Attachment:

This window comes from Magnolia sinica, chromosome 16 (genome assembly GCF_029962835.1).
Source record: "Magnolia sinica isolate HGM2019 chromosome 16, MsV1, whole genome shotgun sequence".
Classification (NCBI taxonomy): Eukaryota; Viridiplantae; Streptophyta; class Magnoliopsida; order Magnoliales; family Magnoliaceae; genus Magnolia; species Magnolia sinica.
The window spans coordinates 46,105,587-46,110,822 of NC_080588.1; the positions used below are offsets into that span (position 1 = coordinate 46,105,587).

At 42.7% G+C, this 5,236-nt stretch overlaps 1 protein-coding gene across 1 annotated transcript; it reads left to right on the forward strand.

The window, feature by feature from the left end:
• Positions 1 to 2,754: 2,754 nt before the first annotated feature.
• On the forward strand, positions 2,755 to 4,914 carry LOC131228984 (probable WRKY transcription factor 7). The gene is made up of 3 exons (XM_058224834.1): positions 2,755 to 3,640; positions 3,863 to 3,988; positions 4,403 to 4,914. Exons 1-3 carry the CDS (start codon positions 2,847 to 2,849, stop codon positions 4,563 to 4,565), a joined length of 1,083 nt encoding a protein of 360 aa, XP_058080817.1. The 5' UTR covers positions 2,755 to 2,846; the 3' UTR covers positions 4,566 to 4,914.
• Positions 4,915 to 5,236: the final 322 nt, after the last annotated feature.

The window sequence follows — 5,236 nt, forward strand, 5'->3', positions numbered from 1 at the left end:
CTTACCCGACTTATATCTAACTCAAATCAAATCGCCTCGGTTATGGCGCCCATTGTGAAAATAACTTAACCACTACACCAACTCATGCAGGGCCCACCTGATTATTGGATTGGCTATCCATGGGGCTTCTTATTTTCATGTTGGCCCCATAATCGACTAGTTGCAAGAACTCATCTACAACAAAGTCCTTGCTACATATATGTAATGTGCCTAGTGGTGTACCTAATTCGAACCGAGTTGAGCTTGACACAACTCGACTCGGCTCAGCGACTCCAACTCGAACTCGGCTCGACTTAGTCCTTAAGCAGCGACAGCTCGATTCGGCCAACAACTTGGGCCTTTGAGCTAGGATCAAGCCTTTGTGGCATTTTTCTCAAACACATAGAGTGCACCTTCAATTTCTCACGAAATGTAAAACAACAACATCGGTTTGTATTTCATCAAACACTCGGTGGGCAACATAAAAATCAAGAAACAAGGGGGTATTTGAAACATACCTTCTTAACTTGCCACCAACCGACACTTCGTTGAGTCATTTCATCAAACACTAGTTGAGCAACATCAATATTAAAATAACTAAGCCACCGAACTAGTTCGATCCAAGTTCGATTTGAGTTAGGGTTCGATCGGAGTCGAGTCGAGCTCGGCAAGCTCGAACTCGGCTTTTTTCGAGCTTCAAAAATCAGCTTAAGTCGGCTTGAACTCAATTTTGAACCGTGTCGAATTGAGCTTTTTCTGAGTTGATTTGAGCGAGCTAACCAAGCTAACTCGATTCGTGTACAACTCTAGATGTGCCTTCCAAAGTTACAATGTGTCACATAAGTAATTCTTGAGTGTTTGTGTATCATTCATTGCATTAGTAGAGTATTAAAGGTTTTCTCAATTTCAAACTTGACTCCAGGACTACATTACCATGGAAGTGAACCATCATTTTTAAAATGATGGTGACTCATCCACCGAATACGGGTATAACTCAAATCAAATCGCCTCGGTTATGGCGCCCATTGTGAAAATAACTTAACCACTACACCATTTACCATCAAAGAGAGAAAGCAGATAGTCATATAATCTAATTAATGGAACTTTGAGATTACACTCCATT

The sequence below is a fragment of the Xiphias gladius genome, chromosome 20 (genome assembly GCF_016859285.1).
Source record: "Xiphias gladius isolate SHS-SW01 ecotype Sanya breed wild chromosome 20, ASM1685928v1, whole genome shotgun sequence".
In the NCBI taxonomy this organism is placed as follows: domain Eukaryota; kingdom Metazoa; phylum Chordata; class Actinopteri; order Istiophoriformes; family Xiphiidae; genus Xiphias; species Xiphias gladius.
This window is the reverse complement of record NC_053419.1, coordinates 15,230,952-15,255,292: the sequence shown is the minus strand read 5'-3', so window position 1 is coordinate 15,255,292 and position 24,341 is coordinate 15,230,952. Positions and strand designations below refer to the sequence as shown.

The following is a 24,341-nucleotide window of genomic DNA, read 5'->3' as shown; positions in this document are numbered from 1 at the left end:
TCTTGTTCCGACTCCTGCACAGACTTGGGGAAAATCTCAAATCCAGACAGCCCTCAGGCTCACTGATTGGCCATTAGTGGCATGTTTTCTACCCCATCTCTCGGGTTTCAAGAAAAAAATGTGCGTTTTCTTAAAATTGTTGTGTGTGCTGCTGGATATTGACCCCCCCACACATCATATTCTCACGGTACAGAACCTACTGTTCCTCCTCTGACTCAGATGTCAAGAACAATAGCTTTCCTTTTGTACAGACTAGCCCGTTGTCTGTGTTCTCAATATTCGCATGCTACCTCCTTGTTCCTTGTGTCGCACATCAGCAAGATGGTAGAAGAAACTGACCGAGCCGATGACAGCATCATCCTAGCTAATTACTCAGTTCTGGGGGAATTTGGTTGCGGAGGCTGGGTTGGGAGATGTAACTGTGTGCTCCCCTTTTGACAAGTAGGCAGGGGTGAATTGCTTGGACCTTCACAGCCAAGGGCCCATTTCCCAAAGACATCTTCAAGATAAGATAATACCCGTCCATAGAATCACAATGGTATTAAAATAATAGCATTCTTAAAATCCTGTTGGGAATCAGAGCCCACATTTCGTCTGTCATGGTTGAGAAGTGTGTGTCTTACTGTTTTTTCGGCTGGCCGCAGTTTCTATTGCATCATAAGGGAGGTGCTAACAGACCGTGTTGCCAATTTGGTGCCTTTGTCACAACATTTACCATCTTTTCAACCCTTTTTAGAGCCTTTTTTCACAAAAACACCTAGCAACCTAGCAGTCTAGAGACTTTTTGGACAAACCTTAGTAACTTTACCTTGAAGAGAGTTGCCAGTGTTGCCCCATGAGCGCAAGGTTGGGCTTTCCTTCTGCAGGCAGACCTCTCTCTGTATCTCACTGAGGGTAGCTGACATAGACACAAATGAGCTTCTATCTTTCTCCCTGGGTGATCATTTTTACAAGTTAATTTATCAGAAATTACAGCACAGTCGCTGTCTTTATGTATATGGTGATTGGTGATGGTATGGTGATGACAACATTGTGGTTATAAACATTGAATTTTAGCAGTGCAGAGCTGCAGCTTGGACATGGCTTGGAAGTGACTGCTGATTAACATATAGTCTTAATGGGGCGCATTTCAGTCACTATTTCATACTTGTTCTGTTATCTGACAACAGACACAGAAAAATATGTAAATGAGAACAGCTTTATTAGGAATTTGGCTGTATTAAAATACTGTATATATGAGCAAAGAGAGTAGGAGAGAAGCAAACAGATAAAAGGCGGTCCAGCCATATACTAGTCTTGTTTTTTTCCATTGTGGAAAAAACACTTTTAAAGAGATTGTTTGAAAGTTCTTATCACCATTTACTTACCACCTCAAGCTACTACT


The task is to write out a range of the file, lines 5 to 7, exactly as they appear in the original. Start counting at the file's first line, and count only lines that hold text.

At 42.7% G+C, this 5,236-nt stretch overlaps 1 protein-coding gene across 1 annotated transcript; it reads left to right on the forward strand.

The window, feature by feature from the left end:
• Positions 1 to 2,754: 2,754 nt before the first annotated feature.